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In Mexico, the mix of native and Catholic religions has produced an interesting figure called Santa Muerte or literally, "Saint Death." In many ways, the icons, statues, and venerations ascribed to her fit what many non-Catholics naively assume about veneration.

Furthermore, traditions like Our Lady of Lourdes and The Lady of Guadalupe suggest that new shrines and/or places of veneration can be incorporated into the church, and eventually become, if not canonical, at least typical.

To date, the Catholic church has taken no position on Santa Muerte. The question is - what would it take for them to do so? If a priest were to acknowledge her, would that be sufficient? And how would the church change as a result?

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    ...just wait until you hear about the "mix of native and Catholic religions" that has produced an interesting modern figure called Santa Claus. In many ways, the icons, statues, and venerations ascribed to him fit what many non-Catholics naively assume about veneration.
    – Alypius
    Commented Apr 25, 2013 at 6:50
  • I think St Francis could answer this, if only he were around today. Praised be Sister Death! That's the way we venerate her and it's a holy and righteous thing to do.
    – Peter Turner
    Commented Apr 27, 2013 at 17:40

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I don't know where you got the idea that the Catholic church has taken no position on Santa Muerte. The current official position of the Catholic Church is that honoring Saint Death is heresy.ref Mexico's Catholic Bishop Conference has accused Santa Muerte devotees of mixing Christianity with devil-worship.ref According to a statement by Roman Catholic Archdiocese of Mexico City on November 3, 2008, popular devotion to the so-called "Saint Death" is not compatible with the Catholic faith.ref The U.S. Conference of Catholic Bishops has not issued an official position on this because this is a relatively new phenomenon in the United States.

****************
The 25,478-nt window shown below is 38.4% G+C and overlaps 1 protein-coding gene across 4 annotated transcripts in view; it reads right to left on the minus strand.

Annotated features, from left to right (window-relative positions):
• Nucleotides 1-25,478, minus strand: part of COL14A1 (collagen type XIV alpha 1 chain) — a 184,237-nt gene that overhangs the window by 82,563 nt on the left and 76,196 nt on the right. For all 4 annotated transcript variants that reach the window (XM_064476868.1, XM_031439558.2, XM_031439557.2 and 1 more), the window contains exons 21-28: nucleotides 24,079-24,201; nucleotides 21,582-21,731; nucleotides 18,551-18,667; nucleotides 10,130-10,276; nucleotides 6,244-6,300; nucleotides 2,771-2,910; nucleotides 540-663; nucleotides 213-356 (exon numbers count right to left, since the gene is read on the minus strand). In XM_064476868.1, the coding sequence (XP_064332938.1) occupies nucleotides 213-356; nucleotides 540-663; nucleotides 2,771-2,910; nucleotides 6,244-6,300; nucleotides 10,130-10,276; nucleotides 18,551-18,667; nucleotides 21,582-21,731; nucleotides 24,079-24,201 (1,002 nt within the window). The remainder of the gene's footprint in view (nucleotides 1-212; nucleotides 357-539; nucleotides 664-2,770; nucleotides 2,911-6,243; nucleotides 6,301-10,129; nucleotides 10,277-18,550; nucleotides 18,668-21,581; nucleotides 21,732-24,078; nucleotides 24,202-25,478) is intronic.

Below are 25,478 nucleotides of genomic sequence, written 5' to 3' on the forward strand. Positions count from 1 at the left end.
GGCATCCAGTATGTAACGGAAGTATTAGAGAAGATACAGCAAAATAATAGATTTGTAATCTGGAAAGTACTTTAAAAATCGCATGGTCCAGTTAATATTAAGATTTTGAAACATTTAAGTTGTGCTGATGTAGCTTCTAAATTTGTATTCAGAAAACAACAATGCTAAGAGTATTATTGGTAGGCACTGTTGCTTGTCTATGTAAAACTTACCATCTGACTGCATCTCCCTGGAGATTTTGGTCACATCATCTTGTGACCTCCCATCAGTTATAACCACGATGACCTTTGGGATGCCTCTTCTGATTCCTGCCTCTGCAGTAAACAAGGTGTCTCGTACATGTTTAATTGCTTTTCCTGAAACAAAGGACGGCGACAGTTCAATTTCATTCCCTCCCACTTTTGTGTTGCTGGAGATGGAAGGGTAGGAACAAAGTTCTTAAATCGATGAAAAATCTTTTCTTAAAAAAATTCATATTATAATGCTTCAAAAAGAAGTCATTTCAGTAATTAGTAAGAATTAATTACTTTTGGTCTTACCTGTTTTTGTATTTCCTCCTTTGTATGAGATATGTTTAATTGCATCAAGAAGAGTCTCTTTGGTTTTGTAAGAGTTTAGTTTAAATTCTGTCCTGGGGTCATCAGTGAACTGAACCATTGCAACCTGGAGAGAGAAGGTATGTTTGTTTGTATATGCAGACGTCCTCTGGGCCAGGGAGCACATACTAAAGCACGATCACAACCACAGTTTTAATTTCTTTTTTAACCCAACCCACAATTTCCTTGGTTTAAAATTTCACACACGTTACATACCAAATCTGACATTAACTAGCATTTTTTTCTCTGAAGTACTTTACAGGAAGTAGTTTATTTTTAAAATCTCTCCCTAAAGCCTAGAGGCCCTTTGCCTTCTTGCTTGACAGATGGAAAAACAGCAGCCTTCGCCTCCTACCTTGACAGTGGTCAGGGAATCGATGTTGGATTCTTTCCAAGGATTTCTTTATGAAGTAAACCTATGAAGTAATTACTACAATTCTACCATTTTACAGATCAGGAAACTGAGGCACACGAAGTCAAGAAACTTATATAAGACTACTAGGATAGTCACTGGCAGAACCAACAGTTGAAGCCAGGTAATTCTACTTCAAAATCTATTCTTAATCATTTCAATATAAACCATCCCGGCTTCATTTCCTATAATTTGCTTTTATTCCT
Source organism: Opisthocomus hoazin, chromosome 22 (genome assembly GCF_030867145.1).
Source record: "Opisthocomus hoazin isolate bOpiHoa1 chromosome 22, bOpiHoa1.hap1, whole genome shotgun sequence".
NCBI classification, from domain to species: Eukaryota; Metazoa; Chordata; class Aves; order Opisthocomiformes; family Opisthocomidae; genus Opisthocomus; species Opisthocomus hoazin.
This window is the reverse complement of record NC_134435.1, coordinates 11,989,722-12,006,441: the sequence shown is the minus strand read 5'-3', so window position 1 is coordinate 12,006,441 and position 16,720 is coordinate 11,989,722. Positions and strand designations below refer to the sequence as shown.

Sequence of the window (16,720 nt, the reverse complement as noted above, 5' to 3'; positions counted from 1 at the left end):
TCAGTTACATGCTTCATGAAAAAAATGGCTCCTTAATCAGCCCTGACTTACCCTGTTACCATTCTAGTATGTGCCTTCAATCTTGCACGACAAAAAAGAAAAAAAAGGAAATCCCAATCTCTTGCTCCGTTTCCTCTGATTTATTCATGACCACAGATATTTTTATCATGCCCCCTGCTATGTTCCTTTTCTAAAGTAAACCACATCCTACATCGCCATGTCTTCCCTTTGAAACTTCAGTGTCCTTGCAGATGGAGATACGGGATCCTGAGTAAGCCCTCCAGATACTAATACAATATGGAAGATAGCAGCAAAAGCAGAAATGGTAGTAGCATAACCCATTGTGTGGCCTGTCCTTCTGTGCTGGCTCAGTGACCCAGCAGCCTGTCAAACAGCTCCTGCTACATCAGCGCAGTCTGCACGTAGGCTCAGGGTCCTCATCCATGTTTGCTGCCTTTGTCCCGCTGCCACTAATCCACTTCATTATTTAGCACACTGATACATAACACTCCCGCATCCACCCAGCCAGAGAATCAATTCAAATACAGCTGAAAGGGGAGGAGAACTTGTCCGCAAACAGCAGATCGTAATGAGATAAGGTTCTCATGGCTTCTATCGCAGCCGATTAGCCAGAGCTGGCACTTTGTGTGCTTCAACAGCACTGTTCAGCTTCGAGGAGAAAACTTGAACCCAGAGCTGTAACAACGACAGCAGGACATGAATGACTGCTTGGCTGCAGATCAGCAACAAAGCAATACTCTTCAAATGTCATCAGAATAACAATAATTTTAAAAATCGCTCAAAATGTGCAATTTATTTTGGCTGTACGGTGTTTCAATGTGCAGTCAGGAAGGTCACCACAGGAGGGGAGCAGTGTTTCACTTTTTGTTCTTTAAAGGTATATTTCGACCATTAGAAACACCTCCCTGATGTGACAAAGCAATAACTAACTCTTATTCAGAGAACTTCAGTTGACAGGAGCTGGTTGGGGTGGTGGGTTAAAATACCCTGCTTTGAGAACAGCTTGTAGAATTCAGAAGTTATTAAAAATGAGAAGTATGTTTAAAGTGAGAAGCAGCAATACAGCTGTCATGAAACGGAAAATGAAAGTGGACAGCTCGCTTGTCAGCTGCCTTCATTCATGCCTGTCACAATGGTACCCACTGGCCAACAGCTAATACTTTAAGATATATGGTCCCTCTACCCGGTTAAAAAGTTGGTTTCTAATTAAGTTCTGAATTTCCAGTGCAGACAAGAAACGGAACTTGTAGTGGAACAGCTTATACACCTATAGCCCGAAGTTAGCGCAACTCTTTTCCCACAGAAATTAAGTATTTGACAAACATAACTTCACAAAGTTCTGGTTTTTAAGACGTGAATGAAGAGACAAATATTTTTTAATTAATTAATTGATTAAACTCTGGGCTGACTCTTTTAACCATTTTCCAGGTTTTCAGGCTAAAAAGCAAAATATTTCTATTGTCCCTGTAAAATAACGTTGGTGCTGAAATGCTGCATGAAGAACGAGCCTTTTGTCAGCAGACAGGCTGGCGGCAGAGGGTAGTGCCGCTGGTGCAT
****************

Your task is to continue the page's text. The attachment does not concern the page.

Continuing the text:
What would it take for them to do so? If a priest were to acknowledge her, would that be sufficient?

A single priest's action would not force the universal Catholic church to take a stand. If a priest, who holds a position which is responsible for souls, acknowledges her as a saint, then the local bishop will have the duty to correct him. If the local bishop fails to do so, then the pope with the Roman Curia will interfere and instruct the bishop.

How would the church change as a result?

With regard to dogma, faith, and related matters, just as for the past 2000 years, the Catholic Church is not going to change. Not for Santa Muerte, or anything else for that matter. But I have no idea about the cultural consequences. The Church might be persecuted, but it is not going to change its teaching: honoring Saint Death is heresy.

Note: Traditions like Our Lady of Lourdes and The Lady of Guadalupe are about a real person, Blessed Virgin Mary, the mother of God. But Santa Muerte is not a real person, nor do her followers claim as such. So your comparison is not correct.

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  • The Mexican Council of Bishops has taken a position, but the Vatican has not. Commented Apr 24, 2013 at 15:54
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    To @AffableGeek: If you read my answer, i was trying to say that Vatican WILL NOT. Because as it currently stands, this does not apply to the universal church. It applies only to the local churches is some countries. Commented Apr 24, 2013 at 16:04
  • Sometimes the penalty for heresy is automatic excommunication.
    – Alypius
    Commented Apr 25, 2013 at 6:54
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    The first link is broken, and the original page doesn't seem to have been saved in the Internet Archive either. Is there some other page that could substitute for it? And is it actually termed "heresy," given that it is wrong practice rather than wrong belief? Commented Aug 23, 2015 at 19:59

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